Bishop v. Wood, 73-2240.

Decision Date21 June 1974
Docket NumberNo. 73-2240.,73-2240.
Citation498 F.2d 1341
PartiesCarl D. BISHOP, Plaintiff-Appellant, v. W. H. WOOD, etc., et al., Defendants-Appellees.
CourtU.S. Court of Appeals — Fourth Circuit

J. David James, Greensboro, N. C. (Norman B. Smith, Smith, Carrington, Patterson, Follin & Curtis, Greensboro, N. C., on brief), for plaintiff-appellant.

Charles E. Burgin, Marion, N. C. (Dameron & Burgin, Marion N. C., on brief), for defendants-appellees.

Before BRYAN, Senior Circuit Judge, and WINTER and WIDENER, Circuit Judges.

PER CURIAM:

Upon consideration of the record, the briefs, and oral argument, we are of opinion the judgment below was correct, and affirm on the opinion of the district court, 377 F.Supp. 501 (W.D.N.C. 1973).

Affirmed.

WINTER, Circuit Judge (dissenting) :

Unlike my co-panelists, I think that Board of Regents v. Roth, 408 U.S. 564, 92 S.Ct. 2701, 33 L.Ed.2d 548 (1972), and Perry v. Sindermann, 408 U.S. 593, 92 S.Ct. 2694, 33 L.Ed.2d 570 (1952), not only foreclosed the entry of summary judgment for defendants, but require that, if summary disposition is to be made, plaintiff should be adjudged entitled to recover damages from defendants in an amount subsequently to be assessed. I therefore respectfully dissent.

Plaintiff was employed as a policeman for more than thirty-three months by the City of Marion, North Carolina. He was dismissed by the City Manager upon the complaint of the Chief of Police for unsatisfactory work, failure to attend training schools, "insubordination," and the commission of "acts unsuited to a police officer." Admittedly, the plaintiff was not given notice that there were grounds allegedly sufficient to discharge him, nor was he given a hearing to determine if those grounds were well grounded. He was given written notice of his discharge, but all of the reasons therefor were not set forth. In short, if plaintiff was entitled to be afforded procedural due process, it was clearly denied him; he was given neither notice nor a hearing.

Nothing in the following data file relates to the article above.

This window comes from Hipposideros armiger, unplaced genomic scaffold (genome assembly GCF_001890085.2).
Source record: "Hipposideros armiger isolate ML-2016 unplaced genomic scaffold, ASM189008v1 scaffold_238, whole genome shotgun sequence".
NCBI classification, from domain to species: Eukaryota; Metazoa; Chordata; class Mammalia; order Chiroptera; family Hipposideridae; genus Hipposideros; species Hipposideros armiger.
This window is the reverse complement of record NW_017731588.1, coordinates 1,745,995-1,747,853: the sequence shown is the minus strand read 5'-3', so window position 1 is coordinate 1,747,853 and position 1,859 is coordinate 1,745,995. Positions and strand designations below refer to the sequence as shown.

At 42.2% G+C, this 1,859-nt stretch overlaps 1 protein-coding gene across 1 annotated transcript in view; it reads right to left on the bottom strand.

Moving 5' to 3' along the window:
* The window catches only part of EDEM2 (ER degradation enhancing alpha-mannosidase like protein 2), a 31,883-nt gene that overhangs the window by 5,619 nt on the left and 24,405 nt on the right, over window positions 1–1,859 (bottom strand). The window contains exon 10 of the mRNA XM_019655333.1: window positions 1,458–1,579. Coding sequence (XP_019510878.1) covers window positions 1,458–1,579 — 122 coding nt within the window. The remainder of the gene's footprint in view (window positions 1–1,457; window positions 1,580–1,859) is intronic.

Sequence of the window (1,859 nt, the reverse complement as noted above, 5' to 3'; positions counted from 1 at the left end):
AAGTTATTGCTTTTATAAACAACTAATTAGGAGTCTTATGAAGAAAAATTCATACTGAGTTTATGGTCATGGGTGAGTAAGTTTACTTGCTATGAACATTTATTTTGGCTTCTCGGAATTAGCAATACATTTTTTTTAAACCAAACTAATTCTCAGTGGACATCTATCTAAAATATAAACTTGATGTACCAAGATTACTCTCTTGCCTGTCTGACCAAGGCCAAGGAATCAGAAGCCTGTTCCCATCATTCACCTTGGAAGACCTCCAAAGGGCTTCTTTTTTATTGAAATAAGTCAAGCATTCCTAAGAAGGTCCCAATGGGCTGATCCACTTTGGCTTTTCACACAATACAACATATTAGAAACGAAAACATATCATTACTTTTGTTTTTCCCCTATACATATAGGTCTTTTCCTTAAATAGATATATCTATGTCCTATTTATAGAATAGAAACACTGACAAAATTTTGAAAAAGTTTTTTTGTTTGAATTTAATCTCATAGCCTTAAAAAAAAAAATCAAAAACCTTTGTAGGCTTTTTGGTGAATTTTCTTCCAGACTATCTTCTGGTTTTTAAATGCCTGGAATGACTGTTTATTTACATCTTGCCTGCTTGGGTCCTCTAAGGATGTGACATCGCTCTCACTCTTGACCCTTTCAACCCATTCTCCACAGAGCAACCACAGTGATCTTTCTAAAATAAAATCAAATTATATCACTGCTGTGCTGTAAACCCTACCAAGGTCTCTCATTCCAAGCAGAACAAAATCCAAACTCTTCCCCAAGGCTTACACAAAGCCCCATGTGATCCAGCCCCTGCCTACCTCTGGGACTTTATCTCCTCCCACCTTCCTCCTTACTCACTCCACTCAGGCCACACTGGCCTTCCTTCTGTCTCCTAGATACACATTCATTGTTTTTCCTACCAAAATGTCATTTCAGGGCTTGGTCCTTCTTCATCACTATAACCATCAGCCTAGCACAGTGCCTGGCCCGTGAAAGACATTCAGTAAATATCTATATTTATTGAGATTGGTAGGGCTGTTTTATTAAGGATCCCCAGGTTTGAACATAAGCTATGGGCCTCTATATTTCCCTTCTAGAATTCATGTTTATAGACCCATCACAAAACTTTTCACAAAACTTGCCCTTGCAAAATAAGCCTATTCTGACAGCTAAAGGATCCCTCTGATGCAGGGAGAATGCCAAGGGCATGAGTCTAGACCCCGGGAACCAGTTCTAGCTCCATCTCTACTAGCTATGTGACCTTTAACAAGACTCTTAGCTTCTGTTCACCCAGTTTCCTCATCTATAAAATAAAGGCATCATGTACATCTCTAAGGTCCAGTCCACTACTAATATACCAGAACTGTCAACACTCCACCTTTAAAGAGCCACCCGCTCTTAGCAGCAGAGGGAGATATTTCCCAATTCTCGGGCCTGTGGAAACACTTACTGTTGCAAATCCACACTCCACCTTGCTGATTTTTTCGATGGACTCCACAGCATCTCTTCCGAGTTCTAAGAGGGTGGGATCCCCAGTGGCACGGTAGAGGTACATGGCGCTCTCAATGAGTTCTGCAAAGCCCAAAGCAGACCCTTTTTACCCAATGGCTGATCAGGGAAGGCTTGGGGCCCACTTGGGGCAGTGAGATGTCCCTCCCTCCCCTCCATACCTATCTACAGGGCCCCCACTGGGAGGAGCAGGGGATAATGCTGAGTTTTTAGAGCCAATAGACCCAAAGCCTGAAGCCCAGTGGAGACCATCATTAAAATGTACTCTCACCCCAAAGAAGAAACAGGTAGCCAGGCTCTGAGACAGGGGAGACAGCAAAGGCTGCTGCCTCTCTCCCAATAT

As I read Roth and Sindermann, plaintiff was entitled to recovery under either or both of two theories. In my view, he had been deprived of an interest in "property" and he had been deprived of his "liberty."

Roth and Sindermann make clear that the right to tenure is a "property" interest entitled to the protection of procedural due process. Plaintiff possessed such a right. Under the ordinances of the City of Marion which governed his employment, newly hired policemen are probationary employees for six months. After then they become permanent employees, and a permanent employee may be discharged only if he "fails to perform work up to the standard of the classification held, or continues to be negligent, inefficient, or unfit to perform his duties after he has been first `notified in what way his work is deficient and what he must do if his work is to be satisfactory'." Article II, § 6, Personnel Ordinance of the City of Marion. I can only read this ordinance as giving plaintiff a right to continuing employment unless there be good cause for his dismissal. This continuing right is tantamount to tenure; hence, my conclusion that plaintiff had a "property" right to his employment entitling him to procedural due process protection.